Multi Account AWS Infrastructures with tfctl

At The Scale Factory we’ve been building secure, multi-account AWS infrastructures for a long time - well before AWS Organizations was a thing. Today architects are spoilt for choice with solutions like Landing Zone, Control Tower and, coming soon, the Terraform Landing Zone. All of those let you provision new accounts at the press of a button and Amazon actively encourage us to do so. Your developers want to play with a new service? No problem, provision a sandbox account. Your boss wants to pivot into pet fashion accessories? Fine, here’s a few more. All nicely isolated from the boring, money bringing production workload.

For the most part this is great but you can easily end up with a lot of accounts and with all that goodness comes complexity and operational burden. Current AWS solutions will take you part way there, but there are gaps which you’ll need to take care of yourself. In this post I’ll share some of my experiences building multi-account infrastructures and introduce you to a little tool we wrote which helps fill in some of these gaps: tfctl.

Separate baseline and workload resources

Control Tower and Landing Zone are great at two things: provisioning accounts and establishing a baseline across those accounts. A baseline involves things like setting up CloudTrail, GuardDuty, configuring Service Control Policies and SSO access to the accounts. It’s mostly boilerplate infrastructure stuff. It’s important but not directly related to your business goals. Then you have what I’ll call “workload” resources. This is infrastructure directly related to your business. It could be containers running your website on Fargate, S3 buckets for static assets and so on. There is a significant operational difference between managing baseline and workload resources.

Baseline, once established, usually won’t change very often and it’s not something your developers need to particularity worry about (or even see most of the time). Because it involves foundation resources, such as IAM users for SSO access, it often requires high levels of privilege to manage. Workload resources on the other hand can change frequently and will likely be in direct contact with developers.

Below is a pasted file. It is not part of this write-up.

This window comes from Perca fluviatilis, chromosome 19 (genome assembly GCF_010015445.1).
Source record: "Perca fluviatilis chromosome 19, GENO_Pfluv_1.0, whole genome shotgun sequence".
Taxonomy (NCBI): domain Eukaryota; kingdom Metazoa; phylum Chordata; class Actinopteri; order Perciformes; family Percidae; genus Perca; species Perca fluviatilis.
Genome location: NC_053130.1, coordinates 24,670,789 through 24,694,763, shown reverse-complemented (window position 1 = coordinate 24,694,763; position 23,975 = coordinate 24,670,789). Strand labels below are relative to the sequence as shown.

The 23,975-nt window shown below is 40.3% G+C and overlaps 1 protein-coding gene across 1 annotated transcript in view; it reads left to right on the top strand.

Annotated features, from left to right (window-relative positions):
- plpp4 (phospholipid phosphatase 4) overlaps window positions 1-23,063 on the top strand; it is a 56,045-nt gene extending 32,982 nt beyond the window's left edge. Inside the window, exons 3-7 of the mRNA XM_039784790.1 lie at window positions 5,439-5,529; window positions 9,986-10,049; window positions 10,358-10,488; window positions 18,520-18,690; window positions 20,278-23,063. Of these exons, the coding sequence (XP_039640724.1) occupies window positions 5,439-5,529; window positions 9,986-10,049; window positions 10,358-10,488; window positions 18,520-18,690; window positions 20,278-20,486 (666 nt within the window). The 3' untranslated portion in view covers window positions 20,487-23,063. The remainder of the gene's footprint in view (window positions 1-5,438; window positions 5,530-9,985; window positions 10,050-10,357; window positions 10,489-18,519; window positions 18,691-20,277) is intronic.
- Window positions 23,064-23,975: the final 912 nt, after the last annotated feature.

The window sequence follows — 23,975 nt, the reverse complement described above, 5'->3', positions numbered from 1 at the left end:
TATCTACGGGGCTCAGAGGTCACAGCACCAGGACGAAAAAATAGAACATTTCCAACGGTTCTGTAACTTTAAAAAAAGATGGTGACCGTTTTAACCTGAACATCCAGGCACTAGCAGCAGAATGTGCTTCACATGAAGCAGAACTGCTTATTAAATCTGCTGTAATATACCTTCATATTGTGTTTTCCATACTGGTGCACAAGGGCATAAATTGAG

Whatever tools you use to build your infrastructure I generally recommend keeping those two concerns separate (as in separate git repos, change deployment pipelines etc.). It’s good for security and keeps the boilerplate clutter away from the stuff that’s generating real business value. It helps developers focus on what matters and it lowers their cognitive load during day to day operations.

Managing workload resources with Terraform

Let’s assume for the rest of this post that you have a baseline automated with Control Tower. How do you go about managing your workload resources? If you are a CloudFormation shop you’d probably want to have a look at using stack sets. If you feel more at home with Terraform, you can use it too. I will concentrate on Terraform here since it’s what I generally prefer to use (I like the quick development feedback loop).

However, there are a few things I’d like Terraform to do which it doesn’t quite do out of the box yet:

  • Discover accounts automatically — since account creation is automated in Control Tower it would be a shame to manually manage this in Terraform. An easy way to discover accounts is through the Organizations API in the primary account.
  • Set up state tracking and account boilerplate automatically — in essence I want new accounts to just show up in Terraform and be ready to work with.
  • Run across accounts in parallel — it’s easy to make new accounts and chances are you’ll end up with a lot of them. Applying changes sequentially doesn’t scale beyond a few accounts, and waiting for resources to apply can be a real productivity killer. Since most of the time Terraform is waiting for AWS to do its thing we can get substantial gains from running multiple Terraform instances concurrently.
  • Manage groups of accounts — thinking in terms of individual accounts is not going to scale well either. Imagine you want to add an S3 bucket to 20 accounts. Doing it individually is likely to be time consuming and not very DRY (Don’t Repeat Yourself).
  • Run locally and in a CI/CD pipeline — in the early stages of developing Terraform code I like to run it locally against a dev account. It gives me a quick feedback loop which helps churn things out quicker. Later on the delivery process needs to be automated using a pipeline so that changes can be promoted through test environments with change control and code reviews along the way.

To fill in these gaps we wrote tfctl, a small Terraform wrapper. It talks to AWS Organizations to work out the Organization Unit (OU) and account topology. Organization Units are a way of grouping accounts together in a hierarchical structure. OUs are used by tfctl to assign resources and configuration to groups of accounts. An example organization structure could look something like this:

You can have more layers if you want, but not all AWS services support that yet. Landing Zone does, Control Tower doesn’t but I suspect it will soon as the feature gap between the two narrows with time.

Configuration concepts in tfctl

Configuration is read by tfctl from two sources: AWS Organizations and a yaml config file. The config file is where you can map Terraform resources to groups of accounts.

Say you have a Terraform module which creates a DynamoDB table. You can deploy it to all accounts in an organization by assigning it to the organization root:

organization_root:
 profiles: